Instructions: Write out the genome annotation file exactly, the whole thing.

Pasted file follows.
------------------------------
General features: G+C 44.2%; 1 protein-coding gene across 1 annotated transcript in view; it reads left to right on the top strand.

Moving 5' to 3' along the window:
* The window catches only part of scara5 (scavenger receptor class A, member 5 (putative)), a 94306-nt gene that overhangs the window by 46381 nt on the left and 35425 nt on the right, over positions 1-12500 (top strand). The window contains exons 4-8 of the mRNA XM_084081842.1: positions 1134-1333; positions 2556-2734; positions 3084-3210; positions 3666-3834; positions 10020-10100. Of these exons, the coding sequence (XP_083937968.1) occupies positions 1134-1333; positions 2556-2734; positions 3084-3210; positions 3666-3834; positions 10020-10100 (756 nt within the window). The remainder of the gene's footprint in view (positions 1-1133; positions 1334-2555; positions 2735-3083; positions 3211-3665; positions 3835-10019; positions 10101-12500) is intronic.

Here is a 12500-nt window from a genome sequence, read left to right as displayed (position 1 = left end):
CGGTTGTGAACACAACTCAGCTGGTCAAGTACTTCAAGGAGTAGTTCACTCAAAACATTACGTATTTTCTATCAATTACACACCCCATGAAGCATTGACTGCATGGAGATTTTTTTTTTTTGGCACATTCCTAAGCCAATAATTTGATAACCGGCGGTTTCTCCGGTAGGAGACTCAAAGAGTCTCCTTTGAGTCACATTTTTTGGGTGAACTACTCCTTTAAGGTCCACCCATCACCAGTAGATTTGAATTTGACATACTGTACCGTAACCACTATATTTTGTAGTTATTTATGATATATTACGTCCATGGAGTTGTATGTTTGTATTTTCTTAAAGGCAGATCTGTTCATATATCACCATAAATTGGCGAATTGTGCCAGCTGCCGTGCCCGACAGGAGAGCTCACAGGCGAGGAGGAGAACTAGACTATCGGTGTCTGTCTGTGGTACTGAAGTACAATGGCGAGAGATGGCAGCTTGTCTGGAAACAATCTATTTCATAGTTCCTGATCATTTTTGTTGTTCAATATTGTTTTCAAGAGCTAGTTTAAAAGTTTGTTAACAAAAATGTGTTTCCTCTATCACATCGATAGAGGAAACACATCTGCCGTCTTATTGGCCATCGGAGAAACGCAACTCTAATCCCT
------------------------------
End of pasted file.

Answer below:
General features: G+C 44.2%; 1 protein-coding gene across 1 annotated transcript in view; it reads left to right on the top strand.

Moving 5' to 3' along the window:
* The window catches only part of scara5 (scavenger receptor class A, member 5 (putative)), a 94306-nt gene that overhangs the window by 46381 nt on the left and 35425 nt on the right, over positions 1-12500 (top strand). The window contains exons 4-8 of the mRNA XM_084081842.1: positions 1134-1333; positions 2556-2734; positions 3084-3210; positions 3666-3834; positions 10020-10100. Of these exons, the coding sequence (XP_083937968.1) occupies positions 1134-1333; positions 2556-2734; positions 3084-3210; positions 3666-3834; positions 10020-10100 (756 nt within the window). The remainder of the gene's footprint in view (positions 1-1133; positions 1334-2555; positions 2735-3083; positions 3211-3665; positions 3835-10019; positions 10101-12500) is intronic.

Here is a 12500-nt window from a genome sequence, read left to right as displayed (position 1 = left end):
CGGTTGTGAACACAACTCAGCTGGTCAAGTACTTCAAGGAGTAGTTCACTCAAAACATTACGTATTTTCTATCAATTACACACCCCATGAAGCATTGACTGCATGGAGATTTTTTTTTTTTGGCACATTCCTAAGCCAATAATTTGATAACCGGCGGTTTCTCCGGTAGGAGACTCAAAGAGTCTCCTTTGAGTCACATTTTTTGGGTGAACTACTCCTTTAAGGTCCACCCATCACCAGTAGATTTGAATTTGACATACTGTACCGTAACCACTATATTTTGTAGTTATTTATGATATATTACGTCCATGGAGTTGTATGTTTGTATTTTCTTAAAGGCAGATCTGTTCATATATCACCATAAATTGGCGAATTGTGCCAGCTGCCGTGCCCGACAGGAGAGCTCACAGGCGAGGAGGAGAACTAGACTATCGGTGTCTGTCTGTGGTACTGAAGTACAATGGCGAGAGATGGCAGCTTGTCTGGAAACAATCTATTTCATAGTTCCTGATCATTTTTGTTGTTCAATATTGTTTTCAAGAGCTAGTTTAAAAGTTTGTTAACAAAAATGTGTTTCCTCTATCACATCGATAGAGGAAACACATCTGCCGTCTTATTGGCCATCGGAGAAACGCAACTCTAATCCCT